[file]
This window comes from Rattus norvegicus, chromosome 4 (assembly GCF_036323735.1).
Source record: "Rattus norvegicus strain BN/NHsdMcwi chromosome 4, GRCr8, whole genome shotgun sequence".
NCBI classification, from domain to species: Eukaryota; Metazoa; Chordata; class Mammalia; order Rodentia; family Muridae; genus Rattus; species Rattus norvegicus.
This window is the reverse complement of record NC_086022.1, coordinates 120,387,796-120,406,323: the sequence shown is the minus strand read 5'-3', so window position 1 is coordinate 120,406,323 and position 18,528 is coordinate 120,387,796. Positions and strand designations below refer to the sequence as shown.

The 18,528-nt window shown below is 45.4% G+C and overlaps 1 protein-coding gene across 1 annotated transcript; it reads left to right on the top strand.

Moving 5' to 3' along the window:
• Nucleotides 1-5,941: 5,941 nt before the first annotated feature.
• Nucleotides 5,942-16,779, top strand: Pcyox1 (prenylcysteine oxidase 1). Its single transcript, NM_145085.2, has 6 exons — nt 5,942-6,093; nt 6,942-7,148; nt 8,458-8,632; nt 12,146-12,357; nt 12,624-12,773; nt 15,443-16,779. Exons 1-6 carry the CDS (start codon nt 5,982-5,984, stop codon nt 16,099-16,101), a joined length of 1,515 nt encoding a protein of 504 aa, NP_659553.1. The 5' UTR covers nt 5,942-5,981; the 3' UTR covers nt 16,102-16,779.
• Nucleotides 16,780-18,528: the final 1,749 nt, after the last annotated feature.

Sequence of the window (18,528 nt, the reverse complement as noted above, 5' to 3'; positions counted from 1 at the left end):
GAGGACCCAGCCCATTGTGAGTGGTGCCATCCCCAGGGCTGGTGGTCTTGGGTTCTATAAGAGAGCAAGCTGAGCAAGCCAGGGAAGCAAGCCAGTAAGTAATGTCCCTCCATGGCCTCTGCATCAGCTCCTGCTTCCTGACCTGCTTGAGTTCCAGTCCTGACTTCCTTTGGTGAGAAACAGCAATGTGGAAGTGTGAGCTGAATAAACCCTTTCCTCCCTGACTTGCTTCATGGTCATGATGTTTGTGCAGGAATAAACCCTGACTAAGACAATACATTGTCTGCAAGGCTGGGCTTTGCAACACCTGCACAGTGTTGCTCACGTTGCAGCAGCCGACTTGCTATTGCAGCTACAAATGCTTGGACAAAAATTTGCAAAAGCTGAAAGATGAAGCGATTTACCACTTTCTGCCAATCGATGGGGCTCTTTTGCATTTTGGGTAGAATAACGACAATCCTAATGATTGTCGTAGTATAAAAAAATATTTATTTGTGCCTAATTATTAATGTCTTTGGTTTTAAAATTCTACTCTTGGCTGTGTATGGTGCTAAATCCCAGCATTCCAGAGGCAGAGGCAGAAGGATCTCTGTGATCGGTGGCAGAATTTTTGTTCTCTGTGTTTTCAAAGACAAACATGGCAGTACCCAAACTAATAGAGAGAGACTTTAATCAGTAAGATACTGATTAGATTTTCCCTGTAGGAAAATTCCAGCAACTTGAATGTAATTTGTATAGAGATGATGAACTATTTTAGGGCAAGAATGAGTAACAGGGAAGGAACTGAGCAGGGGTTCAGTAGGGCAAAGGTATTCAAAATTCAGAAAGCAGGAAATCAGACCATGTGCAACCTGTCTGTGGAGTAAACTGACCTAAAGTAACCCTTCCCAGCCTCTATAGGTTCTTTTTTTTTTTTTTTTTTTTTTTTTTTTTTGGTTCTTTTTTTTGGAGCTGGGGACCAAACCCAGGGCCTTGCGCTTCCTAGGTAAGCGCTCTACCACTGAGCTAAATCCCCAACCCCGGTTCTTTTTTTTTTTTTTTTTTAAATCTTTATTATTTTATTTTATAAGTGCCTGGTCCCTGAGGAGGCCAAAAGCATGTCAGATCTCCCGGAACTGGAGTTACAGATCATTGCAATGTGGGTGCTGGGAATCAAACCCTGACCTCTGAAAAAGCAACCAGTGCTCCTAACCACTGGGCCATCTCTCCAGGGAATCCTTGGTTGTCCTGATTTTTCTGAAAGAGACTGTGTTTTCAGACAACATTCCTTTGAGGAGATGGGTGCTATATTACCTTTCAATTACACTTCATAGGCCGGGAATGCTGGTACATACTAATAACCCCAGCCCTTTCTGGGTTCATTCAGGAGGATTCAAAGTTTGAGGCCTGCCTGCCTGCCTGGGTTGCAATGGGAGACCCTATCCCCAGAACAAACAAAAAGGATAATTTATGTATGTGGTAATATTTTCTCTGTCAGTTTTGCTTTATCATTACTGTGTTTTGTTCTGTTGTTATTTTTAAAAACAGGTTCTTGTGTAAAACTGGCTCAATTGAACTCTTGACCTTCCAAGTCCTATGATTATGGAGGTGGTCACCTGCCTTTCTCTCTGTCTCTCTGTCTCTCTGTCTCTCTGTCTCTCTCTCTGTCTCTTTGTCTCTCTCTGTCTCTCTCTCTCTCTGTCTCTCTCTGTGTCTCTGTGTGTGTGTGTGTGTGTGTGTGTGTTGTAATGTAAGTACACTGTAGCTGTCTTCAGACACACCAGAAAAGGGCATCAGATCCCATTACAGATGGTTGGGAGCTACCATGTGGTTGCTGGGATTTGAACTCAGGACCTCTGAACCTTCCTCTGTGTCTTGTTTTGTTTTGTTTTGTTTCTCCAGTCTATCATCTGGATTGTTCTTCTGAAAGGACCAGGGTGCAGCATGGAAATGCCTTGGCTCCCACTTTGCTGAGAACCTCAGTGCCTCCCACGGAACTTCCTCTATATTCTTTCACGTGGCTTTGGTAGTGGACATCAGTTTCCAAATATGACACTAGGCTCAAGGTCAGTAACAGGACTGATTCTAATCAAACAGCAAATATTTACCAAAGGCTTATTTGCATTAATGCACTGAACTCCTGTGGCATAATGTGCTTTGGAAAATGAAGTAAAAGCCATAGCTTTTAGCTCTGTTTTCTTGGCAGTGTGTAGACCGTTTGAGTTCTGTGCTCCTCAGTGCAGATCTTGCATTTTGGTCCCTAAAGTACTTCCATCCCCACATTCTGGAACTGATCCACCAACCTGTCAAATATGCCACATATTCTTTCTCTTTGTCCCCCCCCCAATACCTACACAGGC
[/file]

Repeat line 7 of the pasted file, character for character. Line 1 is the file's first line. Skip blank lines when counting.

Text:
• Nucleotides 1-5,941: 5,941 nt before the first annotated feature.